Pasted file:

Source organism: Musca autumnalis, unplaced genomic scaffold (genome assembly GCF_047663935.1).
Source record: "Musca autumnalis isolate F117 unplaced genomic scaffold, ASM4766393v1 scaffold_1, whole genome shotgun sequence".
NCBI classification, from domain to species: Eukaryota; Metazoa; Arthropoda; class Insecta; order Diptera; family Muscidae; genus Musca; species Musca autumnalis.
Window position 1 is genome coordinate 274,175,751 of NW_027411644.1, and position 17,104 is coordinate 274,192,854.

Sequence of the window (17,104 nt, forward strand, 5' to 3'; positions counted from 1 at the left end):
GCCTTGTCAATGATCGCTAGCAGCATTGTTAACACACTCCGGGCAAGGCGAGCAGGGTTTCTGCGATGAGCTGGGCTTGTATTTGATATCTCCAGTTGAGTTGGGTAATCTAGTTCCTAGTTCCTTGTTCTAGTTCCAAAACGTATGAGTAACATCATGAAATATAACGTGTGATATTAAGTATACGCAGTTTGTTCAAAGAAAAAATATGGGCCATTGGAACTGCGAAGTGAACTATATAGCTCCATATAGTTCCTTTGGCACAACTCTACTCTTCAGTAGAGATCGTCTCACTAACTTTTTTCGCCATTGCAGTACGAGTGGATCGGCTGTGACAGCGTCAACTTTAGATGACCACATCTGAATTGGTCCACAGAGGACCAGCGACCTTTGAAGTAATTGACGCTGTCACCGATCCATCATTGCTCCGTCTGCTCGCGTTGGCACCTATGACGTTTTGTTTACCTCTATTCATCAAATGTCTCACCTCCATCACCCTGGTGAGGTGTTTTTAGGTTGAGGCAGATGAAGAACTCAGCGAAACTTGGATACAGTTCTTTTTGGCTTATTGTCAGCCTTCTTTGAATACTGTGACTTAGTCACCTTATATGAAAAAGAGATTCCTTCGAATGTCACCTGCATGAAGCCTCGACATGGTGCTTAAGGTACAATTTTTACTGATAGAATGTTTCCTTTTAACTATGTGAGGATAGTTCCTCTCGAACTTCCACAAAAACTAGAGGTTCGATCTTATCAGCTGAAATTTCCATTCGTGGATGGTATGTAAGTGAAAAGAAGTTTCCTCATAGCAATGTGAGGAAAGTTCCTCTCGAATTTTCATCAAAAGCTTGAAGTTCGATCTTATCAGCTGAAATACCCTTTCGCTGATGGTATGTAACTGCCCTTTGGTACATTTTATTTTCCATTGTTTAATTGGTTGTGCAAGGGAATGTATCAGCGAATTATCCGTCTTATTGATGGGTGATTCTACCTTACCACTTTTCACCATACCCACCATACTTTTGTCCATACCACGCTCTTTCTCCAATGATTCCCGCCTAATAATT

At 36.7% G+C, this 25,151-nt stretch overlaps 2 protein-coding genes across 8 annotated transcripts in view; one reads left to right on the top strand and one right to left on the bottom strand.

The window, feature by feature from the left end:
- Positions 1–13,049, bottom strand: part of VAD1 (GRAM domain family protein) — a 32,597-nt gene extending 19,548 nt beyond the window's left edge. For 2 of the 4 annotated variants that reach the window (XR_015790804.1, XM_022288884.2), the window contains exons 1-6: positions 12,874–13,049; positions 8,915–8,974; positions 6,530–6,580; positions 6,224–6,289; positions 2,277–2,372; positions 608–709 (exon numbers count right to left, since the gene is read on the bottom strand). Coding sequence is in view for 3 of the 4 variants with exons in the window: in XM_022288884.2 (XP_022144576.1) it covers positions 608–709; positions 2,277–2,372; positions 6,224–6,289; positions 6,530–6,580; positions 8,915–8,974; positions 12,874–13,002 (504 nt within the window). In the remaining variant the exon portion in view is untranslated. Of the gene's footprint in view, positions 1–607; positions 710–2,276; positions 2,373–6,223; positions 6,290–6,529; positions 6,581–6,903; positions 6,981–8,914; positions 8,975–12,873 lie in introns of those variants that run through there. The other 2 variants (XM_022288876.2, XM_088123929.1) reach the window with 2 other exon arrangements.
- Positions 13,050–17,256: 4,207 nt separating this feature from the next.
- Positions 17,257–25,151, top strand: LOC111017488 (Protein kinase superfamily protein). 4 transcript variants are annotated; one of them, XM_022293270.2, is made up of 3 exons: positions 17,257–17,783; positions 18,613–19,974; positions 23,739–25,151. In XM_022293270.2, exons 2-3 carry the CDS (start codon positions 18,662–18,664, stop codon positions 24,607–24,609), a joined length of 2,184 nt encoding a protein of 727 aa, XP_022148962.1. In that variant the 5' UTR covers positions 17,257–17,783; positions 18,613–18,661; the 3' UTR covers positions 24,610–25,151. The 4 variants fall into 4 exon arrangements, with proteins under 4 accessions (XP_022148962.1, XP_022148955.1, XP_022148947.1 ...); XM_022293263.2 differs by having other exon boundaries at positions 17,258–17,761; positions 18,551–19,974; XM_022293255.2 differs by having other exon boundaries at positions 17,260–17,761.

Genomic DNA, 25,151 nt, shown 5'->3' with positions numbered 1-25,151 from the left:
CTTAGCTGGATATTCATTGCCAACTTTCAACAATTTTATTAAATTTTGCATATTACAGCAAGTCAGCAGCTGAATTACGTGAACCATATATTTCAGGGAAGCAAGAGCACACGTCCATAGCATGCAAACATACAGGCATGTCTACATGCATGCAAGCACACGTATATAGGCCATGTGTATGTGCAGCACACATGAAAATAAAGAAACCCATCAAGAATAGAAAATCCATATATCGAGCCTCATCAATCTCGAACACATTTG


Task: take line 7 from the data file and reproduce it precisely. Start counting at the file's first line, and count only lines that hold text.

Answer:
At 36.7% G+C, this 25,151-nt stretch overlaps 2 protein-coding genes across 8 annotated transcripts in view; one reads left to right on the top strand and one right to left on the bottom strand.